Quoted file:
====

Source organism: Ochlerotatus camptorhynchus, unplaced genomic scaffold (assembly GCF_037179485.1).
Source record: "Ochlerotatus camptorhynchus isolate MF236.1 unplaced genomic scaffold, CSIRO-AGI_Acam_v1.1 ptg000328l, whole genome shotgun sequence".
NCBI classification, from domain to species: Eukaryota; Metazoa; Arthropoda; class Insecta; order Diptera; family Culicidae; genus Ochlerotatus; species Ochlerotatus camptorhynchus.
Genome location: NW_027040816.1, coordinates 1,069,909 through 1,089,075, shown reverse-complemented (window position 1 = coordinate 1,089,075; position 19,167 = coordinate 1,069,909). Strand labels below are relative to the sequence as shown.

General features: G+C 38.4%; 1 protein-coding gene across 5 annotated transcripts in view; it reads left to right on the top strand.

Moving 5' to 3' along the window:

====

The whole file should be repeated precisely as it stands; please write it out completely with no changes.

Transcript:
Source organism: Ochlerotatus camptorhynchus, unplaced genomic scaffold (assembly GCF_037179485.1).
Source record: "Ochlerotatus camptorhynchus isolate MF236.1 unplaced genomic scaffold, CSIRO-AGI_Acam_v1.1 ptg000328l, whole genome shotgun sequence".
NCBI classification, from domain to species: Eukaryota; Metazoa; Arthropoda; class Insecta; order Diptera; family Culicidae; genus Ochlerotatus; species Ochlerotatus camptorhynchus.
Genome location: NW_027040816.1, coordinates 1,069,909 through 1,089,075, shown reverse-complemented (window position 1 = coordinate 1,089,075; position 19,167 = coordinate 1,069,909). Strand labels below are relative to the sequence as shown.

General features: G+C 38.4%; 1 protein-coding gene across 5 annotated transcripts in view; it reads left to right on the top strand.

Moving 5' to 3' along the window: